We picked up our bags and caught a transfer bus for $6,000, a far cry from /link/blog our first cab ride of $30,000. Which, I think it’s fair to say, was a swindle. But all the same, we still had to make our way through the taxi men perched like vultures in the outer terminal to get to the bus. We sat on the bus/minivan for about 5 minutes until we had a total of 4 different locations to go to. Mostly in the same areas that we had walked before. Check in to the /link/ (Vegas?) hotel, they had no record of the battery chargers being found.

So we headed out on the town. Stopped into a Kodak store across from our hotel’s access road on O’higgins. Asked where we could find a battery charger. The cashier pointed west and said something like “Casa Roja.” So we kept that in mind and hit another photo store in the same mall. The sun has now set and the neon lights are brighter now. The second store directed us to Fuji. Along the way, we stopped in maybe four other stores, with no luck. The Fuji place directed us to Casa Royal, which was the actual name of the place the first store pointed us to. This time, we got the clerk to draw us a map. We followed it, but ended up in a McDonald’s where we asked a business women where Casa Royal is. We found it using her directions. It turns out that it was literally across the road from the hotel access road, maybe 50 meters from the first store.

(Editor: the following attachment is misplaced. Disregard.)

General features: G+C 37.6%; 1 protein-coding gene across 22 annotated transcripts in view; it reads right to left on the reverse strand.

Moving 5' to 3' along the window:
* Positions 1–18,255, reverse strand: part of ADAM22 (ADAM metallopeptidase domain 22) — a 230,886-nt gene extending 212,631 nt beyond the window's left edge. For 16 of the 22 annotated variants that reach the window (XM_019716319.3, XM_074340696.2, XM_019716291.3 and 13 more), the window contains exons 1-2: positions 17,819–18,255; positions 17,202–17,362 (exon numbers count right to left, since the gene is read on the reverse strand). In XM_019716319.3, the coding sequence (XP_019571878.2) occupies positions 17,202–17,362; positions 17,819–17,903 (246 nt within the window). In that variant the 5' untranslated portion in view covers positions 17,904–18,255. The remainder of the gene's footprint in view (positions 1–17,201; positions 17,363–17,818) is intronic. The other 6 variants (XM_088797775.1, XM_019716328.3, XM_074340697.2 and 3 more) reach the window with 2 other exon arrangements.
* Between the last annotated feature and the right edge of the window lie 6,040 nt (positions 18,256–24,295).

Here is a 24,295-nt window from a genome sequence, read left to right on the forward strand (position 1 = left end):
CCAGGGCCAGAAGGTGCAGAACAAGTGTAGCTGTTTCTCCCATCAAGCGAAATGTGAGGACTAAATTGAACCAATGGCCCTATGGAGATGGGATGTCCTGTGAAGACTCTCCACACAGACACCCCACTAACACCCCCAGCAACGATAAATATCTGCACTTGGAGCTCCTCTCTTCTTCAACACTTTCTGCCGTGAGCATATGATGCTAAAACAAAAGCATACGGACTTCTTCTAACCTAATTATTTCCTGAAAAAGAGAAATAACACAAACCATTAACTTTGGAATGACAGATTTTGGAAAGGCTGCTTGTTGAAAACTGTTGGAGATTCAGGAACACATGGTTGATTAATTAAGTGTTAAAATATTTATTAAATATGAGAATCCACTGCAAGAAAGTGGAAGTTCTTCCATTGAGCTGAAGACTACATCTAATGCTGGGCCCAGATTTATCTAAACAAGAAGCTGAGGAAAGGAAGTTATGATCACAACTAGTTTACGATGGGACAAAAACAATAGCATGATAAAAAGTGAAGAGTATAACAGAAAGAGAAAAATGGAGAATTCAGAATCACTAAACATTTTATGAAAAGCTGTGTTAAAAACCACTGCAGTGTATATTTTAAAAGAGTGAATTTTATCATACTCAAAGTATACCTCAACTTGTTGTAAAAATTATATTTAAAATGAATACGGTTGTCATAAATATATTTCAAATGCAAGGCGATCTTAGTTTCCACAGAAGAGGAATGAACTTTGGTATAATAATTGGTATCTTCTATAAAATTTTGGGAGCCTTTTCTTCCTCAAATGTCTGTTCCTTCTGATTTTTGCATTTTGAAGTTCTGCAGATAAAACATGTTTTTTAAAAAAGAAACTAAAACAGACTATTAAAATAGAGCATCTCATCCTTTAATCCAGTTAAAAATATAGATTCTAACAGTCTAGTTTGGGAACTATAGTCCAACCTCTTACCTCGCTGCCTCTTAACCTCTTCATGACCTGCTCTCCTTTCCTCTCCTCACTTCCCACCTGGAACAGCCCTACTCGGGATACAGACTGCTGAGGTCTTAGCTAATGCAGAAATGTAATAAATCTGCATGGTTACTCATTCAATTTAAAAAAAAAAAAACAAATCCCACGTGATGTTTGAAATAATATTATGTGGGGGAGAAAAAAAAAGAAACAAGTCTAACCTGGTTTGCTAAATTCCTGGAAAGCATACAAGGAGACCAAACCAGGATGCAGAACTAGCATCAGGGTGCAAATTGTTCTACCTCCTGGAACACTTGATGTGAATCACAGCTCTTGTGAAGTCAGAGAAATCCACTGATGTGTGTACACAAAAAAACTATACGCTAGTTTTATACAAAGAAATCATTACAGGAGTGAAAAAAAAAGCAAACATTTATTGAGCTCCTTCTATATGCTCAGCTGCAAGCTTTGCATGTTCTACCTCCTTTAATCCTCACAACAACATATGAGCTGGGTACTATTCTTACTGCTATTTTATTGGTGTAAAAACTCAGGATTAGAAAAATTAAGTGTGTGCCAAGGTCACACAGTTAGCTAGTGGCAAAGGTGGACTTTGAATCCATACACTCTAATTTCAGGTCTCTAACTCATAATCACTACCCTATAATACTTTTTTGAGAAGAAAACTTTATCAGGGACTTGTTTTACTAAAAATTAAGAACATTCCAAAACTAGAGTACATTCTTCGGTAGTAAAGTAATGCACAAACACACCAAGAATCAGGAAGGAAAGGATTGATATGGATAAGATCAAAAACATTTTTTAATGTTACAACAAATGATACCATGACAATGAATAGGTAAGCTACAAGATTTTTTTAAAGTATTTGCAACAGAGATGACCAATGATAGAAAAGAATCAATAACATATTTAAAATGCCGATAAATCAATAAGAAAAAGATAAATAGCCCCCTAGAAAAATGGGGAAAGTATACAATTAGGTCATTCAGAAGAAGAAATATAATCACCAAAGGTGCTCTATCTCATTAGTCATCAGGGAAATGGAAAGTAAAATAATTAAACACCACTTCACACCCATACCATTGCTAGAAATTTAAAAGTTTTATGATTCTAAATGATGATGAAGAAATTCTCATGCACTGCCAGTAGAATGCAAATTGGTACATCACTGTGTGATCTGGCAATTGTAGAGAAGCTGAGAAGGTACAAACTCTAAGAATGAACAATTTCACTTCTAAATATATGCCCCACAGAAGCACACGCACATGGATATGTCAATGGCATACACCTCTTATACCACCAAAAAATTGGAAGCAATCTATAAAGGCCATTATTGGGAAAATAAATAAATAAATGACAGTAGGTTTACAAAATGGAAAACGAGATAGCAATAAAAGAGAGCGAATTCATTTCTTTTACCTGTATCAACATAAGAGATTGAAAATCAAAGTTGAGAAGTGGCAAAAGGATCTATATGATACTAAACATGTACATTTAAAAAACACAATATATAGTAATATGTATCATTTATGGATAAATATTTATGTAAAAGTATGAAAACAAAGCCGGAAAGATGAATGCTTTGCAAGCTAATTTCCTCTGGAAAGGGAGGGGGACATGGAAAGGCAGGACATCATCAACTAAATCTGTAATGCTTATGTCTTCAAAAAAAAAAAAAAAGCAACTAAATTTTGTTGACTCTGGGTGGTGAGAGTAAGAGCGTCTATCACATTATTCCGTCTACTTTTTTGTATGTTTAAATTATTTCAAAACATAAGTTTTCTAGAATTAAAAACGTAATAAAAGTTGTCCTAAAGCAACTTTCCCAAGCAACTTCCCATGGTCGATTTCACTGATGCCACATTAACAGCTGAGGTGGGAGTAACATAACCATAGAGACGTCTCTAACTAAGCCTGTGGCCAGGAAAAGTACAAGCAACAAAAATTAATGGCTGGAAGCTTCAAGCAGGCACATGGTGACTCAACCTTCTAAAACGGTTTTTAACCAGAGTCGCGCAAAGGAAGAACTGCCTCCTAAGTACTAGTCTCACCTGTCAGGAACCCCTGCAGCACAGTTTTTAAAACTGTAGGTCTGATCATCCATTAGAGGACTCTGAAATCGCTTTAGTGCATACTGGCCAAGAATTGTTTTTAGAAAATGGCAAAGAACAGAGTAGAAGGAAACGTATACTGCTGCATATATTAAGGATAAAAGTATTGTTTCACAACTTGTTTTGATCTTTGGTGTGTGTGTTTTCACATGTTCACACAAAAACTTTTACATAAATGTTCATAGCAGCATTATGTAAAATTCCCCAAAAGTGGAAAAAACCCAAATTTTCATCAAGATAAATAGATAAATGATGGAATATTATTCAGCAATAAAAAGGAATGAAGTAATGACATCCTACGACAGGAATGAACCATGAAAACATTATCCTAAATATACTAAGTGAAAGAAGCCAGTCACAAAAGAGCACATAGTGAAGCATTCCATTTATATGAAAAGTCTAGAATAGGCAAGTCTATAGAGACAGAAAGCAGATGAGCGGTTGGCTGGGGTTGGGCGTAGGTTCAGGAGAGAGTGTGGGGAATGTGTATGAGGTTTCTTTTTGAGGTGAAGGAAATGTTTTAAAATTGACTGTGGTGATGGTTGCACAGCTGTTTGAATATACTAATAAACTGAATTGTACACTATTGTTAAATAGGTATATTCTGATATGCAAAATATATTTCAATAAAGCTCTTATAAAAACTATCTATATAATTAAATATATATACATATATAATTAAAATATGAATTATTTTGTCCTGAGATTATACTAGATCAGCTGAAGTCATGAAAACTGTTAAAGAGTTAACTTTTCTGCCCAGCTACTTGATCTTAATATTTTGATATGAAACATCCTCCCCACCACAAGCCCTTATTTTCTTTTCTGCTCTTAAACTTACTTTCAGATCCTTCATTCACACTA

Casa Royal is a gadget geek’s dream. CB radios, electronic parts from everything, but no real whole products. We found our way over to the battery section. Looked at the model number on the Canon battery: BP-511. Looked up to see--surrounded by a bright white light, birds fluttering around with blue ribbons in their beaks, and fireworks—a charger for BP-511. We opened the package and tested it. The light went green and red. Success! It was also the last one on display. The entire time we were running around trying to find this thing before the stores closed made me feel like we were in a challenge on “The Amazing Race.”
We stopped in /yelp/ Lomiton’s for 10 empanadas, fries, and drinks. My “Kem” drink was very pineapple-y. We stopped in to /link/blog Café Haiti for more coffee and snapped a picture of /link/blogpage RRR with the barista. Then went over to /link/blog Café Caribe and did the same. They were a bit reluctant, but all their coworkers egged them on. Good old peer pressure.

We strolled up to Plaza de Armas  where we snapped a few nights shots that were on my camera /link/blog when it was stolen. Bad luck with cameras this trip. Also got a photo adorned with banners honoring Pope John Paul II, the same ones we saw going up on CNN. We walked back to the hotel, picking up a bag of roasted nuts and eating them all before we passed a Christian rock band performing in the street. We spent the rest of the evening checking email and internet at the hotel. It’s so much warmer here today, around 80F. Crazy warm. As far as I can tell, we can get replacement photos of all the photos we lost from /link/blog that first day of the trip before catching the bus tomorrow morning. Not a whole lot of sleep tonight, but if we start early enough, we should get it all in. Plus, we can—and probably will—sleep on the bus tomorrow. It’s been a full day, and ended well.